I remember that I was home sick that day and my Dad was home with me. I was 8 at the time I think, and I remember my dad telling me that they were going to show the shuttle launch on TV that day and that I should watch it cause it's an awesome sight, and I might not get many other chances to watch one. I hadn't seen a launch before and thought at first I didn't care much about it, the fact that my dad seemed to excited about it convinced me to watch it with him. I remember thinking that it was pretty cool to watch as the time ticked down to launch and how cool it looked watching it take off. My dad was talking the whole time about what was going on so I wouldn't be confused. When it exploded I didn't know what was going on, and my dad stopped talking for a minute, and then got extremely depressed and had to find a way to explain to me what had happened. I'll never forget how his emotions changed so abruptly, and how awful he must have felt. Not only did he have to deal with the grief of what had happened, but also the irony of having touted the launch as the supreme spectacle of what man is capable of, only to have it become the greatest tragedy of the 80's.
From: Jeremy Larsen
I was in sixth grade when the Challenger shuttle exploded. I was sitting in Social Studies watching the launch. I was stunned that they let the shuttle launch even though there was ice present on the shuttle. I cried when the shuttle exploded. My teacher gave us silent time to remember the crew of 7 who lost their lives.
From: MELONI WHITTEN
I remember watching the shuttle launch in my 3rd grade class room. It was the first time a teacher, a civilian really, had ever gone into space, so it was a huge event. Schools all across the nation were watching. I get goose-bumps just thinking about it... The shuttle taking off and exploding before my 8 year old little eyes. We were all in shock, not really understanding what was going on. I remember crying, and being sent home. I never watched another shuttle launch until about 12 years later. My family and I were visiting Cape Kennedy and I just burst into tears when I read the monument to Christa and her fellow astronauts. I needed that visit for closure. It may sound odd, but I really needed it, much like those that watched the first man on the moon might need to see the actual launch desks in front of them that NASA has there. It was an indescribable moment that even this long bit can't express.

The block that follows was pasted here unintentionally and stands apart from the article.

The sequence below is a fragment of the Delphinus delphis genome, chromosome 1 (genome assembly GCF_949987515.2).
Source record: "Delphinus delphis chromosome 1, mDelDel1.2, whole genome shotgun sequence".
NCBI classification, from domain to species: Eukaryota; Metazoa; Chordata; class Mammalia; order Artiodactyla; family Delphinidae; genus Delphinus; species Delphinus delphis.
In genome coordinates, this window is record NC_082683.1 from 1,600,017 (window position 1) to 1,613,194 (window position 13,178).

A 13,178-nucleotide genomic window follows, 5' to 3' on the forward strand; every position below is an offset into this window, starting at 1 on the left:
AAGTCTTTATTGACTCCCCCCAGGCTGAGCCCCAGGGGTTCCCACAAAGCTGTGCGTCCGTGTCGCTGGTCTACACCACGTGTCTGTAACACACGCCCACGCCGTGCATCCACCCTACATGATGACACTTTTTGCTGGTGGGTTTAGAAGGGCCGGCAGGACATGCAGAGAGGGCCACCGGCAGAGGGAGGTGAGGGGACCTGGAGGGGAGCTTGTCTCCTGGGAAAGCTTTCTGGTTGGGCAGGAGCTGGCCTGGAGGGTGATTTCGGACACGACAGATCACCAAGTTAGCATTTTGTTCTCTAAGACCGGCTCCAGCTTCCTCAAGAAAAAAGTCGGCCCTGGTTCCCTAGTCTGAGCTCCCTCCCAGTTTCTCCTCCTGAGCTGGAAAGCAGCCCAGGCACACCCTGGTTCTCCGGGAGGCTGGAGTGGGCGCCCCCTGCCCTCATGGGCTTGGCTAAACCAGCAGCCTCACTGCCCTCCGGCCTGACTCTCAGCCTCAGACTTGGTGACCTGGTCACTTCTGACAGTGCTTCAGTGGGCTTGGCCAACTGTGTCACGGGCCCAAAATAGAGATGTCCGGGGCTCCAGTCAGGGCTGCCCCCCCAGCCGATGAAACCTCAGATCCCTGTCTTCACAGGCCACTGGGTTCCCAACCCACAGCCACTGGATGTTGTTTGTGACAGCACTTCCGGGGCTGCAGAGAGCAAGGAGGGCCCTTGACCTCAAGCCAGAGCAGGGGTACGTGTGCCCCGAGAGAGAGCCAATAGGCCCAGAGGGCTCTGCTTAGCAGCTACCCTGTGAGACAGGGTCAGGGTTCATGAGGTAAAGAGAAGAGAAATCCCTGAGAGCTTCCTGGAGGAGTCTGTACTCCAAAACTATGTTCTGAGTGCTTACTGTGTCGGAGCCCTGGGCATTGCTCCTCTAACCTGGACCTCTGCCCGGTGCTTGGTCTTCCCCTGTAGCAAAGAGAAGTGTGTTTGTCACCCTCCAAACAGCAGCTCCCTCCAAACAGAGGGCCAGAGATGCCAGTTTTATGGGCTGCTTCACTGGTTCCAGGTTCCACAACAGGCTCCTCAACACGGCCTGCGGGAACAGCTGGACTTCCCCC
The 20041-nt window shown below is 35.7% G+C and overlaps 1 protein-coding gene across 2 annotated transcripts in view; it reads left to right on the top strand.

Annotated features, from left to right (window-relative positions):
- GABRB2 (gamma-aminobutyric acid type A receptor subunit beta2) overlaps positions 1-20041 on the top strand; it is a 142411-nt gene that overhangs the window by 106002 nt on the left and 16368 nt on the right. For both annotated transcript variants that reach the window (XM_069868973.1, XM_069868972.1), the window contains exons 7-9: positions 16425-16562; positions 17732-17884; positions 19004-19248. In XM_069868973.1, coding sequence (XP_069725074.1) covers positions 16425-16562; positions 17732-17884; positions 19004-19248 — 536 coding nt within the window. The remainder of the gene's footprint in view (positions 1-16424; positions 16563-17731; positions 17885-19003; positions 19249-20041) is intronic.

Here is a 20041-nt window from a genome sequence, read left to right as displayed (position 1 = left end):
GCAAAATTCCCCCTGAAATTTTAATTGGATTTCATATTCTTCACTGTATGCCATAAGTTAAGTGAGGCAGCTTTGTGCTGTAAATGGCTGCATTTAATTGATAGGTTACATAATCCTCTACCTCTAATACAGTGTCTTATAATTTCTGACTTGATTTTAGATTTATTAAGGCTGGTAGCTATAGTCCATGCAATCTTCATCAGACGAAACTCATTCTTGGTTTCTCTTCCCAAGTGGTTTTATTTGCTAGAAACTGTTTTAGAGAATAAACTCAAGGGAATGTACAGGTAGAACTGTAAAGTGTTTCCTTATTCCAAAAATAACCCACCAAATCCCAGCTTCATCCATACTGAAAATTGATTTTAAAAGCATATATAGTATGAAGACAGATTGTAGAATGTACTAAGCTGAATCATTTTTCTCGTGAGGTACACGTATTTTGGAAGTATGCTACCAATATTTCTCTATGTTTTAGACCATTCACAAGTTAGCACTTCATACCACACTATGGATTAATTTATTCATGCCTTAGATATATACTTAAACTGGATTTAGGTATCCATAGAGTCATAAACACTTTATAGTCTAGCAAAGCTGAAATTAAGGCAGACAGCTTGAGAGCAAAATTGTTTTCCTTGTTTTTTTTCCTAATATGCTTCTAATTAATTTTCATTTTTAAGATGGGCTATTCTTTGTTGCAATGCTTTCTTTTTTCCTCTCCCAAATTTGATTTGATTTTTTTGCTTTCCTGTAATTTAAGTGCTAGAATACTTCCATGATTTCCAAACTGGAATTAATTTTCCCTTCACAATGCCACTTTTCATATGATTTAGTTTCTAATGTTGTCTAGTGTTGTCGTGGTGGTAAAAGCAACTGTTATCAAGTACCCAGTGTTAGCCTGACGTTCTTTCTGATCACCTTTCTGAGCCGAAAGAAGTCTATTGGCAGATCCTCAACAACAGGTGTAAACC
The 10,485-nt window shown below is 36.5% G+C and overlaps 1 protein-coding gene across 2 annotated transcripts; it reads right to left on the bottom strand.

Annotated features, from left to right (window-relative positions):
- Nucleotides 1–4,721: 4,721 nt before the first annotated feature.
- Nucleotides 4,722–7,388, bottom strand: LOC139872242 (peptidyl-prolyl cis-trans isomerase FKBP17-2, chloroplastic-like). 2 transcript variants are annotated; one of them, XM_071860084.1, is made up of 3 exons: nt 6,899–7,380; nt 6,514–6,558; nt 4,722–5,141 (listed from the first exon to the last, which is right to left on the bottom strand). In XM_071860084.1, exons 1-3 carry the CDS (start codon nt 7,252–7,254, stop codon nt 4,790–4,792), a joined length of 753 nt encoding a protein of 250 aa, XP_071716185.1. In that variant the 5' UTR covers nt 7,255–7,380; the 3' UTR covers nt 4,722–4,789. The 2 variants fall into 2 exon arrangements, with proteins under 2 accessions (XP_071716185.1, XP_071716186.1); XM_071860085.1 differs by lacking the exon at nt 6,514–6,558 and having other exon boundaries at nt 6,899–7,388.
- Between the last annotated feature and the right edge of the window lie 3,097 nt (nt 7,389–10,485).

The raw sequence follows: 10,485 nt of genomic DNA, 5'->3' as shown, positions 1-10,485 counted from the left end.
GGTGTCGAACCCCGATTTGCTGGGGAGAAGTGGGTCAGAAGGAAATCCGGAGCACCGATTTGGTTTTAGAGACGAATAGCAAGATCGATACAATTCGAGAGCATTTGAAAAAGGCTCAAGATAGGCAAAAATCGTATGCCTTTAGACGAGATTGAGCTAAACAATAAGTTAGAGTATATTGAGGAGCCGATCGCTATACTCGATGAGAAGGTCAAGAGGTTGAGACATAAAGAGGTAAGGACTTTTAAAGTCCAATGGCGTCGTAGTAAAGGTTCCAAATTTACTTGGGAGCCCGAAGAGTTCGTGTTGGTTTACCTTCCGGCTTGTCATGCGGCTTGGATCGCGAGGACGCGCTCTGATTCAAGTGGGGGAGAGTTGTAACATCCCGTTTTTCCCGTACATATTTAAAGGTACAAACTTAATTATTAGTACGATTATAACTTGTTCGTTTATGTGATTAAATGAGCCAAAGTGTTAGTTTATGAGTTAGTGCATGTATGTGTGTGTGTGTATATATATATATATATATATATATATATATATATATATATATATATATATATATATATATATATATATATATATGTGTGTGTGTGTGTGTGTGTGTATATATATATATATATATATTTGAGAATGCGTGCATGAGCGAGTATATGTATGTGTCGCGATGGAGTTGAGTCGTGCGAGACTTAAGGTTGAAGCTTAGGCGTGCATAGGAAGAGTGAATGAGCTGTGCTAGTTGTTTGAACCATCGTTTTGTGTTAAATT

From: Sara Farmer
I was waiting for the shuttle to launch at the home of my (now ex) fiancee's family in western PA. Someone, I don't remember who wanted me to run downtown to the store for something, and I resisted saying I didn't want to miss the launch. My (ex) fiancee said they would probably cancel it again or put it on hold again and I probably had time. I went and came back fast as I could. As I walked through the door my fiancee greeted me with an "it blew up". I didn't know what he meant, or did and didn't believe him. As I watched replays and continuing coverage, it started to sink in. I remember feeling so saddened and devastated. I thought of the families who watched their loved ones launch...and then die. I thought of all the kids tuned in to watch the teacher go into space. Earlier today, I watched a movie based on the events leading to the launch...including the attempts by engineers to delay or stop the launch based on safety concerns. It brought me back to that time...and gave me a Hollywood glimpse at the events of the astronauts and their families. Later, I found myself explaining to a young friend about Challenger. She was born 6 months exactly before the tragedy....and didn't know a thing about it. I hope that those impacted by Challenger...the families, students, professionals and politicians learned from their sacrifice and bravery.
I was a sophomore in high school.. it was lunch period, I was just paying for lunch, when somebody came in and said. "Did you hear the space shuttle exploded?" Strange days.